Every state requires physicians to pass a national, standardized exam. Licensing requirements vary from state to state, so contact your state's medical board for specific requirements.

For an aspiring pediatric physician (M.D.), the U.S. Medical Licensing Examination (USMLE) is required. The USMLE is sponsored by the National Board of Medical Examiners (NBME) and the Federation of State Medical Boards of the United States (FSMB).

Aspiring physicians can find sample questions, tutorials, and other study materials on the USMLE website. This exam has a limit of 6 attempts, and they may not be retaken to improve scores.

Pediatricians can also be certified in a subspecialty by taking an additional subspecialty certifying exam.

5. Complete a Residency Program (3 - 4 Years)

After completing med school, you aren’t finished yet. Now it’s time to choose your specialty and complete your residency. These residency programs are offered in conjunction with intensive clinical training experiences.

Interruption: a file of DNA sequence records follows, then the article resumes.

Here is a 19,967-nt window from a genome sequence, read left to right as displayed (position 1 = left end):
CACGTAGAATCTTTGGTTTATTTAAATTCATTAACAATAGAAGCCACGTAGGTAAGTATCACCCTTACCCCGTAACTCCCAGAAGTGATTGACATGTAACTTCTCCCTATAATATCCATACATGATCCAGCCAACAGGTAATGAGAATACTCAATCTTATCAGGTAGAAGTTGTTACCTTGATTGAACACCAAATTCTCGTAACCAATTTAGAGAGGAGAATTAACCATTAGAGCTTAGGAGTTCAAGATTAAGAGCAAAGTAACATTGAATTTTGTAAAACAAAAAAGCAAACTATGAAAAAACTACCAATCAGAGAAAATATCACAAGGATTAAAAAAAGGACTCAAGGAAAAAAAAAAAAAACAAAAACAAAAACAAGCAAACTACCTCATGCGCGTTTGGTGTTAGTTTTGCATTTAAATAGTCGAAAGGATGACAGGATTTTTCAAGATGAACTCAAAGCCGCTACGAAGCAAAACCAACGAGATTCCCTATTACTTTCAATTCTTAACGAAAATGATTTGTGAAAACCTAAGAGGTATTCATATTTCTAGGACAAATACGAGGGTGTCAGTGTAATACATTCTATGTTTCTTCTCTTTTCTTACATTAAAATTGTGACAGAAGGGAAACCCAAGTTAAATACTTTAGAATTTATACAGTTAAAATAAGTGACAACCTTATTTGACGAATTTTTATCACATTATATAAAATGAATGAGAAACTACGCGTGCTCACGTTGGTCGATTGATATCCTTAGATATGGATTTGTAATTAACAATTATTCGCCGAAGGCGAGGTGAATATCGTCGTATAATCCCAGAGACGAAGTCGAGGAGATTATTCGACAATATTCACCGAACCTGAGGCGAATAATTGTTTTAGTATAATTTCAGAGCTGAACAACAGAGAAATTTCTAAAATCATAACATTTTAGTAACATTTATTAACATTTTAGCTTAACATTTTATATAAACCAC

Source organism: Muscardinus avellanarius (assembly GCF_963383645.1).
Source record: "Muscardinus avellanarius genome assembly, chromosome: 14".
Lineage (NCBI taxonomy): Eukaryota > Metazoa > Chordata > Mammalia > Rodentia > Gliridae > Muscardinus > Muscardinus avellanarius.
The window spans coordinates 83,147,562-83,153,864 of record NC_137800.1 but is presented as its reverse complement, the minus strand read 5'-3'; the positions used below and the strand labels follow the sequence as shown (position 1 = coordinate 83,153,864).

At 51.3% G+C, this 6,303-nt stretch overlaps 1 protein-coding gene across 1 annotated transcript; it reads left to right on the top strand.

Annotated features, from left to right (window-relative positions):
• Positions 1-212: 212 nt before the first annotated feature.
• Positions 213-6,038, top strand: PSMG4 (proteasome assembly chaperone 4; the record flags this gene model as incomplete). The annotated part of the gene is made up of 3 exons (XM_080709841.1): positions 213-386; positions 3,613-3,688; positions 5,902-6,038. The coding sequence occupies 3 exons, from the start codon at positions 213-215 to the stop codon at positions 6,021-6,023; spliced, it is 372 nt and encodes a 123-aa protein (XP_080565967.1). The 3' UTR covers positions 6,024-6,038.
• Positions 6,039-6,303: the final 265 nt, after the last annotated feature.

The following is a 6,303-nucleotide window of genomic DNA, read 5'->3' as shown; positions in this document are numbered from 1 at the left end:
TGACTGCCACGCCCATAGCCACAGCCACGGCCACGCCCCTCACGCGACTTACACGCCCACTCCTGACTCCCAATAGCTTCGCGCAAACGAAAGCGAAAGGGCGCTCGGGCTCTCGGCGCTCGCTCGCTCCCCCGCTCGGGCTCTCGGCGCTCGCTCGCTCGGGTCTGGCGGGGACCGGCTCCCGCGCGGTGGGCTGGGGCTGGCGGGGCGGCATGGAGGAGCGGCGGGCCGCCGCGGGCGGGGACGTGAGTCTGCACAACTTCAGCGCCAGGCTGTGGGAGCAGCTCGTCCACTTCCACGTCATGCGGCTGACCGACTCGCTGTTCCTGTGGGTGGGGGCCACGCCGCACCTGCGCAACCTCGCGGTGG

Aspiring pediatricians have the opportunity to receive specific training related to children's medicine. Residents work hands-on with patients during clinical rotations and are enabled to assess their own work and case studies.

According to the American Association of Medical Colleges, a pediatric residency lasts three years. During that time, residents learn about general pediatrics and newborn care.

The American Medical Association’s online FREIDA service is an interactive database of over 9,400 graduate medical education programs.

These programs are all accredited by the Accreditation Council for Graduate Medical Education. There is also information on over 200 combined specialty programs.

6. Maintain Certification Through Continuing Education

To stay certified, pediatricians are required to continue their education. The American Board of Pediatrics and the American Board of Medical Specialties (ABMS) have developed a four-part program to help physicians stay up-to-date on advancements in pediatrics.

Pediatricians are required to earn continuing education credits. They are regularly evaluated on their professionalism, medical knowledge, practice techniques and communication skills by taking an exam every ten years.